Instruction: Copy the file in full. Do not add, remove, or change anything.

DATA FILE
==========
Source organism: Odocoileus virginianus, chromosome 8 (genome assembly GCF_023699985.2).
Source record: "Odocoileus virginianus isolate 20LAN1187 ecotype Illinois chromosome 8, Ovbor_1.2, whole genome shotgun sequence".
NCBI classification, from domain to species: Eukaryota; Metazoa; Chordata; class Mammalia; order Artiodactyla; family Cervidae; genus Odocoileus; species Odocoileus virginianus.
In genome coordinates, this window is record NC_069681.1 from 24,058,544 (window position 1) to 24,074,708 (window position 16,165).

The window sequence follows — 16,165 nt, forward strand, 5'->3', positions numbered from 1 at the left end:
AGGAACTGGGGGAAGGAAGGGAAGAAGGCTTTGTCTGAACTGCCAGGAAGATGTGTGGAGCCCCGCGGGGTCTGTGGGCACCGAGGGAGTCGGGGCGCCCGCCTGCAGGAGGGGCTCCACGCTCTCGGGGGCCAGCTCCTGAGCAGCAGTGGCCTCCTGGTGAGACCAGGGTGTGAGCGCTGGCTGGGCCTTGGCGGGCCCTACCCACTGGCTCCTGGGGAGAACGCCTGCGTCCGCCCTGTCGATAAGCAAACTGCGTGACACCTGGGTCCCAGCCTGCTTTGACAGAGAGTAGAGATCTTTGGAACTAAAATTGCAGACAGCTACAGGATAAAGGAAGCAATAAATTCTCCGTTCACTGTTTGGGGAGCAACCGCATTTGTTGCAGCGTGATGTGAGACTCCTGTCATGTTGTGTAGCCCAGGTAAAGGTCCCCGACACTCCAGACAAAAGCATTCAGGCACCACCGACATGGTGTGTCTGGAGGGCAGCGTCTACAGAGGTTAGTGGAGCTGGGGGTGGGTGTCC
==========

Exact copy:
Source organism: Odocoileus virginianus, chromosome 8 (genome assembly GCF_023699985.2).
Source record: "Odocoileus virginianus isolate 20LAN1187 ecotype Illinois chromosome 8, Ovbor_1.2, whole genome shotgun sequence".
NCBI classification, from domain to species: Eukaryota; Metazoa; Chordata; class Mammalia; order Artiodactyla; family Cervidae; genus Odocoileus; species Odocoileus virginianus.
In genome coordinates, this window is record NC_069681.1 from 24,058,544 (window position 1) to 24,074,708 (window position 16,165).

The window sequence follows — 16,165 nt, forward strand, 5'->3', positions numbered from 1 at the left end:
AGGAACTGGGGGAAGGAAGGGAAGAAGGCTTTGTCTGAACTGCCAGGAAGATGTGTGGAGCCCCGCGGGGTCTGTGGGCACCGAGGGAGTCGGGGCGCCCGCCTGCAGGAGGGGCTCCACGCTCTCGGGGGCCAGCTCCTGAGCAGCAGTGGCCTCCTGGTGAGACCAGGGTGTGAGCGCTGGCTGGGCCTTGGCGGGCCCTACCCACTGGCTCCTGGGGAGAACGCCTGCGTCCGCCCTGTCGATAAGCAAACTGCGTGACACCTGGGTCCCAGCCTGCTTTGACAGAGAGTAGAGATCTTTGGAACTAAAATTGCAGACAGCTACAGGATAAAGGAAGCAATAAATTCTCCGTTCACTGTTTGGGGAGCAACCGCATTTGTTGCAGCGTGATGTGAGACTCCTGTCATGTTGTGTAGCCCAGGTAAAGGTCCCCGACACTCCAGACAAAAGCATTCAGGCACCACCGACATGGTGTGTCTGGAGGGCAGCGTCTACAGAGGTTAGTGGAGCTGGGGGTGGGTGTCC